He is very unhappy with Nils Abramson who came to visit him — Yuri claims that the ‘light in flight’ stuff is the term he used, and that Abramson borrowed them from him. Nils Abramson improved on it and took it much further, but anyway... Yuri and HJC did this gating subject years before everyone else. Now being done with low-coherence-length LEDs, instead of 6-8” coherence length HeNe lasers. Then worked for Aerodyne research, also in Boston area. Another small company. This was the second phase of his career — working for small firms. At Aerodyne he worked on pattern recognition — made first computer-designed pattern recognition mask. Bill Maloney worked on it, and Henri Arsenault improved it. After that did generalized matched filters — not primarily holography. Another event: last of his parents died, and he had freedom to move. Three universities were looking for directors: University of Dayton research institute (a religious school, and could not be paid more than the president, who was monastic!); University of Arizona optical sciences center; Peter Franken had just died; spoke to Bob Shannon, who was another candidate. Asked if he would stay if HJC came, and he said he would leave, so HJC withdrew. The other was University of Alabama at Huntsville, wanting to start a new optics centre. He went to the U of A. Moved across town after 5 years; wife had sheep farm “Far Out Farm” — 300 sheep and 4 horses half-way between Huntsville and Nashville. Moved across town to Alabama A&M — spent a further 5 years there as ‘eminent scholar’. That is the 3rd phase of his career.
Last phase is ‘unemployed’ — many jobs, many universities, not for profits, chief technical officer of several small companies, and does consulting. At this stage in his career, no one wants him full-time. He causes trouble — generates more ideas than they can follow-through on. Very creative and fertile! Turning point in his career: turned from being a good scientist to being non-competitive, competing only with himself [TJ passed by — who had paid for him to attend...] ‘Caulfield number’ — the number of papers people write with HJC — highest number is 4. i.e. many collaborations. Has not co-published with either Yuri Denisyuk or Emmett Leith. Has edited a festschrift for them, though. Out by the end of 2003. Joe Goodman; Tom Cathey; Francis Yu; several Russians — Petrov, Michaelian; Joe Shamir (Israeli) Adolf Lohmann has the same approach — should talk with him. One of the special people in holography whom HJC reveres. Stroke was good for the field — after Stroke, when someone comes in our field and misbehaves, someone takes him aside and tells him ‘you don’t do that in our field.’ “Once we got Stroke out of the country, it has been populated only by nice human beings”. Patent disputes on the commercial side, but not where most of the scientists work.
HJC has been called as an expert witness — he hates that. A lot of ugliness at that level. A lot of people whose feelings are hurt. It will go on and on and on. Can’t have the attitude HJC has about science, about money. If you are able to pursue a commercial direction, others can’t; it’s a zero sum game. Unlike science, where there is no limit on intellectual achievement. Sees the field divided between science, commerce and artists. Borderline people include TJ and Benton, between art and science. Some of the uncredentialed artists have made wonderful contributions. HJC hasn’t collaborated at all with them — has no sense of art. Has taught many to make holograms, but “things break when I enter the laboratory”. About 15 yrs. ago, Byte magazine had mentioned various people as influential in computing, including HJC — he didn’t have a computer then.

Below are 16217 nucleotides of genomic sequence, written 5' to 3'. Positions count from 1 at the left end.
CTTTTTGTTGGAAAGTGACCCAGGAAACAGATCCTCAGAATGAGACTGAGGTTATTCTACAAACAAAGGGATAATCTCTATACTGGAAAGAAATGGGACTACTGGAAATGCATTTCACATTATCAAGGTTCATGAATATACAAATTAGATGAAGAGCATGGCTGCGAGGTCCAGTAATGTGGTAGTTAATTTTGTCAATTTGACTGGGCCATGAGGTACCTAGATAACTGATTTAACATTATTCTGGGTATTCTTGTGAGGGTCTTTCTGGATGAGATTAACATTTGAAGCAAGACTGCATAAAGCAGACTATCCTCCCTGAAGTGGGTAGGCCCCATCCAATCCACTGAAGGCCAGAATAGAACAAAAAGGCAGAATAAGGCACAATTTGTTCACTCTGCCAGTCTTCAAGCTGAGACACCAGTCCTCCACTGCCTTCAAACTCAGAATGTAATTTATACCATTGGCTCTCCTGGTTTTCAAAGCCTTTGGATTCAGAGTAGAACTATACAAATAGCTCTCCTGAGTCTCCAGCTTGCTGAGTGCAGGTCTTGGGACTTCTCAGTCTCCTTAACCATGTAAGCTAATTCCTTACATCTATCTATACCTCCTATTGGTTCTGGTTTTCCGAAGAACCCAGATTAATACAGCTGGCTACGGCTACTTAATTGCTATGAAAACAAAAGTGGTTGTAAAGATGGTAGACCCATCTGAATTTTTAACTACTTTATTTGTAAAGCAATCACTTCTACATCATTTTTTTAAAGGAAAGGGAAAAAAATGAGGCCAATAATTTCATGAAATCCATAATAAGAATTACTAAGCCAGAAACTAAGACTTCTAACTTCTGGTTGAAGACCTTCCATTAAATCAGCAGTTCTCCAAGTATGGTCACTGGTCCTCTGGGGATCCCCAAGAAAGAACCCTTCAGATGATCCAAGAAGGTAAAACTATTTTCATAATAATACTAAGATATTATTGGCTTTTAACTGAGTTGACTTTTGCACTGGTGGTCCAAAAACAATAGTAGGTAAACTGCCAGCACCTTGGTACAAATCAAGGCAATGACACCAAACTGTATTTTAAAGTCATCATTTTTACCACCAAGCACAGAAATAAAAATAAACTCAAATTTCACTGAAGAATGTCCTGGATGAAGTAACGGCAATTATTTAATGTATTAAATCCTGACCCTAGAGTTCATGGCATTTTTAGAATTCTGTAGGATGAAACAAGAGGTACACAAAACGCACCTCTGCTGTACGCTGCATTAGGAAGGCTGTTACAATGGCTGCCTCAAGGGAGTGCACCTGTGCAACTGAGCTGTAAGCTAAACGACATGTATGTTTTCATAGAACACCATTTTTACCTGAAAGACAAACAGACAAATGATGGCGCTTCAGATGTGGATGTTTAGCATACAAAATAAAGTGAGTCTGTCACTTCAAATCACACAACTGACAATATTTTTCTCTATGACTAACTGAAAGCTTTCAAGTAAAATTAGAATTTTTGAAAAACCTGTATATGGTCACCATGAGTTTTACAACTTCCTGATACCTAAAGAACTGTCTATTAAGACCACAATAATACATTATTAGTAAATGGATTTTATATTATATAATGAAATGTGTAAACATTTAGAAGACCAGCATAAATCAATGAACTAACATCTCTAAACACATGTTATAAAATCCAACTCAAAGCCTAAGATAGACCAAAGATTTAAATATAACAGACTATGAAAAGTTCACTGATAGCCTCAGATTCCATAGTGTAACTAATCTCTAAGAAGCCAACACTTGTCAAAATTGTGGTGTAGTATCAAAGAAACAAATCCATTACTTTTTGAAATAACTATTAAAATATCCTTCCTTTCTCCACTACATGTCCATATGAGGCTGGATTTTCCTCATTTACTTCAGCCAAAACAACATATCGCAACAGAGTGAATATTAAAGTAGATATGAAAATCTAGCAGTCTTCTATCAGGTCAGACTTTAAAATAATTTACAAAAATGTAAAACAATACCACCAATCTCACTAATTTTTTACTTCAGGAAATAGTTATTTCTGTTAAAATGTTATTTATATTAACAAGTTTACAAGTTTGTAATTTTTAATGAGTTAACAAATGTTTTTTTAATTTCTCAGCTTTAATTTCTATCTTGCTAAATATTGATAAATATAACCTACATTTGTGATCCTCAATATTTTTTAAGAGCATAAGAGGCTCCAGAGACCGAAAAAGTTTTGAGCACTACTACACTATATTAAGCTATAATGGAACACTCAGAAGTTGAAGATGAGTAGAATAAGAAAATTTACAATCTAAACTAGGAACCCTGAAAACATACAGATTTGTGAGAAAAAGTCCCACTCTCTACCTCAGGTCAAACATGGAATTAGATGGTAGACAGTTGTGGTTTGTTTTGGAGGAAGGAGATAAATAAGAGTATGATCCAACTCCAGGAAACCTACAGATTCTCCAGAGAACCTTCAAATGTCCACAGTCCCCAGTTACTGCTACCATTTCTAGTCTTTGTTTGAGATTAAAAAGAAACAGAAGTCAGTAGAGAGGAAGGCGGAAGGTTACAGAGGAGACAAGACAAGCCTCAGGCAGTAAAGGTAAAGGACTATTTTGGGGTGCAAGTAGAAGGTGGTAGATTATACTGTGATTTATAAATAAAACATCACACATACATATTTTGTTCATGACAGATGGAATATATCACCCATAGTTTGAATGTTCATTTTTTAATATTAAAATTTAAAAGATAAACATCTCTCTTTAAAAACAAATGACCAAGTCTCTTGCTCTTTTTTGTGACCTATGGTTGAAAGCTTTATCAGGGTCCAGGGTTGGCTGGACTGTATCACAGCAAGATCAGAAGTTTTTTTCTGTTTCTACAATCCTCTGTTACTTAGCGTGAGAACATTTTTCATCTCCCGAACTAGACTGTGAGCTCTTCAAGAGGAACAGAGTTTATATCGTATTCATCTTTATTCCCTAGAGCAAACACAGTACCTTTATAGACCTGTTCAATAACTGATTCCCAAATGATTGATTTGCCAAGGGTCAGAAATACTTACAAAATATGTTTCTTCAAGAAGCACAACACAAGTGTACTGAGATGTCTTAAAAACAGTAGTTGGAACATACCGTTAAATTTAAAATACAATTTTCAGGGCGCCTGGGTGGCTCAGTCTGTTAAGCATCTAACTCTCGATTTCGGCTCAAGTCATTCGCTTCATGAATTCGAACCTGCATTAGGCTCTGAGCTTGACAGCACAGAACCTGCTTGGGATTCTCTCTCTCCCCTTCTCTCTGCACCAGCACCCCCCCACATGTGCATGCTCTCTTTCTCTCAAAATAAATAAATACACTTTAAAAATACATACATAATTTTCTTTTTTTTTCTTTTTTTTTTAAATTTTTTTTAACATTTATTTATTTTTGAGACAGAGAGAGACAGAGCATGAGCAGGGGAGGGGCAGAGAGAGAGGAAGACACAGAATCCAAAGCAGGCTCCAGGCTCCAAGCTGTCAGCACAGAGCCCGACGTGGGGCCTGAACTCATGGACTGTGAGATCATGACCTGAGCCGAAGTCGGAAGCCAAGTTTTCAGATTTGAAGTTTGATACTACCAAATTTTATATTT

He is happy doing proof-of-concept work. Sees himself as a bit like Michelson, and Pauli — can’t experiment or program, but can think and invent, and see connections that other people don’t see... Nearly always worked on his own — his wife now wants to move to Montana — it makes no difference to HJC, because he can work anywhere and collaborate as before. Are meetings a way of networking? HJC says his ‘anti-particle’ in holography is Joe Goodman — everything true of him is false of HJC, and vice-versa. HJC seldom goes to talks, unlike Goodman who takes notes on even poor talks. Meetings for HJC are for networking; getting to know people; people are what’s lasting.
The important ideas in optics have changed over the years, but the important people are Wolf, Lohmann, Denisyuk, Leith... First met Denisyuk about 1983 or 1984. HJC was invited over, because they had translated a book he had written. The KGB person who met important westerners admitted that everything is bugged. He wasn’t the primary person HJC was visiting, but couldn’t meet Denisyuk in his classified lab; had to see him in lobby. Years later had a hologram made within that lab. Says Denisyuk and Leith were both working on side-looking radar and optical processing — exactly parallel. Both decided that digital computing wasn’t good enough, and that they had to do it optically… HJC may have been the first to introduce the two. HJC chaired the first Gordon Research Conference in 1972, and brought Yuri in for it.
Between Gabor, Leith and Denisyuk others were working. Albert BAEZ was a great scientist — first director general of UNESCO — so Joan Baez is connected in a strange way. In England, one was Gordon Rogers. HJC never met BAEZ. Others were HMA El-SUM and Lohmann. Denisyuk white-light holography: Caulfield “immediately” was aware of it when published. Thinks it was published and widely known soon in America. Holography suits the Russians — like bizarre and exotic things — polywater, ESP, and holography struck them similarly. They also have a sense of the aesthetic and beautiful — and here too holography fits. And a Russian had played a credible role in it, so the subject really took off. Ken Wilber's ideas — for some reason this didn’t appeal to the Russians. They emphasize the hard physics of it. HJC’s paper on the ‘holographic mind’, which Leith said he admired him for writing, criticizes this theory. HJC became friends with Karl Pribram — they work in similar fields (perception, consciousness) but not in holography. Walter Friedman, his best student, said “Don’t talk to him about criticisms of holography — he doesn’t want to hear it.” HJC hates to see his field subject to popular books make it obscenely foolish. People nevertheless approach HJC about these bizarre aspects. Karl is ‘part of the problem.’ The other major contributor was David Bohm — brilliant and flakey. ‘You learn nothing from these analogies’. Never met Bohm, but knew Pribram through his own work on perception and consciousness. Has discussed holography with him, but Pribram won’t back down... he’s a very nice man.